Finally I'm sure that if computers had a sense of humour, they would find our former description of the location of our circle “ somewhere close to the top left of my screen” to be somewhat uninformed and laughable, not to mention words such as “somewhere” and “my” which might condition a response equivalent to that of an existential dilemma for a computer. If you supply a computer program with specific screen positions in terms of x, y and z and dimensions in terms of width, height and depth either communicated explicitly or implicitly through an expression (which is something we will discuss in more detail later) you will find your programs to have more predictable and efficient results and would help to remove ambiguities that could lead to errors. Screen space and dimensions are concepts we will be dealing with in more detail in later chapters. Of course there are times when randomness and unpredictability are desirable qualities in a program, in which case no other resources available to man can produce a series of unpredictable results more efficiently than computers. This is a testament to why people devotedly invest in computers to provide the sequence of random digits that could potentially make casinos loose millions upon millions to gambling patrons.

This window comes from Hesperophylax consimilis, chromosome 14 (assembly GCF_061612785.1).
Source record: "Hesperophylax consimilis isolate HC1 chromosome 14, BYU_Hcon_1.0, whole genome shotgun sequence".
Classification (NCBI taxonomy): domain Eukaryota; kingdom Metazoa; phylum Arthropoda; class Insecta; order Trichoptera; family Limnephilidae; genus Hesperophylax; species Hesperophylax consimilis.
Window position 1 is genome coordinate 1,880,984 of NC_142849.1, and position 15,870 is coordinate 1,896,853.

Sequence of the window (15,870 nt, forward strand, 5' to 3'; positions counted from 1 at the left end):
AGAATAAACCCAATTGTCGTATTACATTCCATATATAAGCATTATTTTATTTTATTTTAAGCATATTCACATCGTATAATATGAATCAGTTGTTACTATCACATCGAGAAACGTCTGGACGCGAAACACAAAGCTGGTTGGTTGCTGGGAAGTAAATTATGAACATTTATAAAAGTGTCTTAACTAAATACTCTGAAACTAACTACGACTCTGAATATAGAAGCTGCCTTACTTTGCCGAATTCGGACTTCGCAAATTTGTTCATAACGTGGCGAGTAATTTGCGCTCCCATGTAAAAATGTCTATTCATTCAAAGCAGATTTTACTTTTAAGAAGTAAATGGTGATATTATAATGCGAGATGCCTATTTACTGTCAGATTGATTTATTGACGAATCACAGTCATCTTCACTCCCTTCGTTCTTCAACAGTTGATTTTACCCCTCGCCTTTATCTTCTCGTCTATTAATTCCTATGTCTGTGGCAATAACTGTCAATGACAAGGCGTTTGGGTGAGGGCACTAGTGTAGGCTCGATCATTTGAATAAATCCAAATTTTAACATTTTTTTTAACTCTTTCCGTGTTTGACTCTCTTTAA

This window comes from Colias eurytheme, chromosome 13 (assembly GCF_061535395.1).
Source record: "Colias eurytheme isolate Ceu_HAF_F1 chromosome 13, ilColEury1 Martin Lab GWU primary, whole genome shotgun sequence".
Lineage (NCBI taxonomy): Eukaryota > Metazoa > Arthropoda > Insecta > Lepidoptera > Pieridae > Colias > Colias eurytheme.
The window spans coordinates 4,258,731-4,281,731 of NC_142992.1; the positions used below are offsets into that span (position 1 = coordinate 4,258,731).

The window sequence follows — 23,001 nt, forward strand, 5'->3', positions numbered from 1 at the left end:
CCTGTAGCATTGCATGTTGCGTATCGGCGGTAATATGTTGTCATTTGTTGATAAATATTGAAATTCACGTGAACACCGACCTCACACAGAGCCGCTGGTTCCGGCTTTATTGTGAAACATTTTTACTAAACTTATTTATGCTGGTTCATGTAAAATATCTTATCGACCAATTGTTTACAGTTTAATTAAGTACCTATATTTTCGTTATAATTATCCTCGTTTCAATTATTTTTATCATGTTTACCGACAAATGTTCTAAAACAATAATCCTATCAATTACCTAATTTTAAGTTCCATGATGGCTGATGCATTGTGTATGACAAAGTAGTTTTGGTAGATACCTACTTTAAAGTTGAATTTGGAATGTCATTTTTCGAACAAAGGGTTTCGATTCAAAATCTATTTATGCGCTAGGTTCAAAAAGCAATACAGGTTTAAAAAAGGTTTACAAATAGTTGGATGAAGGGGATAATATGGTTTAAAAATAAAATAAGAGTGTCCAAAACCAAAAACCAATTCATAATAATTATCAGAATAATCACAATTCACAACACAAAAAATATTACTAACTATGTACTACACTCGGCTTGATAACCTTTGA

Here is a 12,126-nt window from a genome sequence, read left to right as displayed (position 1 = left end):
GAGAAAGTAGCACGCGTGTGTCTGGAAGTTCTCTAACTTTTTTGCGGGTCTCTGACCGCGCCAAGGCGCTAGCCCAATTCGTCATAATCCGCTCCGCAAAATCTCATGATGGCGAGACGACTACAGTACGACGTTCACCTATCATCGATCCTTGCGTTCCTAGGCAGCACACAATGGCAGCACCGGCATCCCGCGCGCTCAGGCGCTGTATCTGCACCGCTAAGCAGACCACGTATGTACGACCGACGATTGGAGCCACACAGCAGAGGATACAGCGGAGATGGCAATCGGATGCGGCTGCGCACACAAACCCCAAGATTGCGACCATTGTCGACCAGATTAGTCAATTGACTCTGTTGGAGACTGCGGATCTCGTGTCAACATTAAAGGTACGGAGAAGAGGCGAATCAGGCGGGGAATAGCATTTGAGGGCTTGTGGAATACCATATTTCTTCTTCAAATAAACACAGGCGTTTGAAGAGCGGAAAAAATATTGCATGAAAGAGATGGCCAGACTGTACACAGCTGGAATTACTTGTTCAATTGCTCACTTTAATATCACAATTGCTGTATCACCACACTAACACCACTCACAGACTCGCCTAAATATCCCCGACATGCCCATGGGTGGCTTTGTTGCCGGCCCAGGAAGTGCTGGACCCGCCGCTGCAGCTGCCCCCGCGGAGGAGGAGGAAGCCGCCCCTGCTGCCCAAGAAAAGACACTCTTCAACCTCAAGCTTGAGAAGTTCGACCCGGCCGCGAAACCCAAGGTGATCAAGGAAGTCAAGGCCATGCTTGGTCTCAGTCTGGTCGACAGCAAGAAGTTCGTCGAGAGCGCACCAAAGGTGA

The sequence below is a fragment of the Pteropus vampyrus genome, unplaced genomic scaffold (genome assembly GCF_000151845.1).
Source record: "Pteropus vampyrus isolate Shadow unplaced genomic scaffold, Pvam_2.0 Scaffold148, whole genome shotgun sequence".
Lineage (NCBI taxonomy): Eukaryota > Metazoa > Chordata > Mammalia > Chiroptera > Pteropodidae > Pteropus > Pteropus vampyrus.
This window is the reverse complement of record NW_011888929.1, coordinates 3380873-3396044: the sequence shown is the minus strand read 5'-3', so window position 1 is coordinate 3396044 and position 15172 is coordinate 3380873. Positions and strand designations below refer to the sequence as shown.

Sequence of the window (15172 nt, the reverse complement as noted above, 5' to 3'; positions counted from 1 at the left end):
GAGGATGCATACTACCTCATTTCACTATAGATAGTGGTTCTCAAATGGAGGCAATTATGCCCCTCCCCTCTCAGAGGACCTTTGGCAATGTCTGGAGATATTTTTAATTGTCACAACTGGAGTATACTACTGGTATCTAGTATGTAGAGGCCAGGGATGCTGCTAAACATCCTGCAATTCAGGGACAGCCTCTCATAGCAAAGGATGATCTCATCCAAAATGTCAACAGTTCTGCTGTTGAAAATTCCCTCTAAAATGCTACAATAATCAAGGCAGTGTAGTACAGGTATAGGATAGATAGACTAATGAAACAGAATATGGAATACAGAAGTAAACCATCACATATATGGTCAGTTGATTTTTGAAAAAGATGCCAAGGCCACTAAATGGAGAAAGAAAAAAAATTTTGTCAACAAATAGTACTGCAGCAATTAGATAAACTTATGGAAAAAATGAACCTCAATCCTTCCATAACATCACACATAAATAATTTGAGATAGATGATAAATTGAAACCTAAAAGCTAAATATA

Computers, and subsequently software are used in various fields of medical technologies where predictability is of the utmost importance. Gambling machines also use software but in contrast to medical software predictability in the application of the software, is an undesirable effect for the machine owners.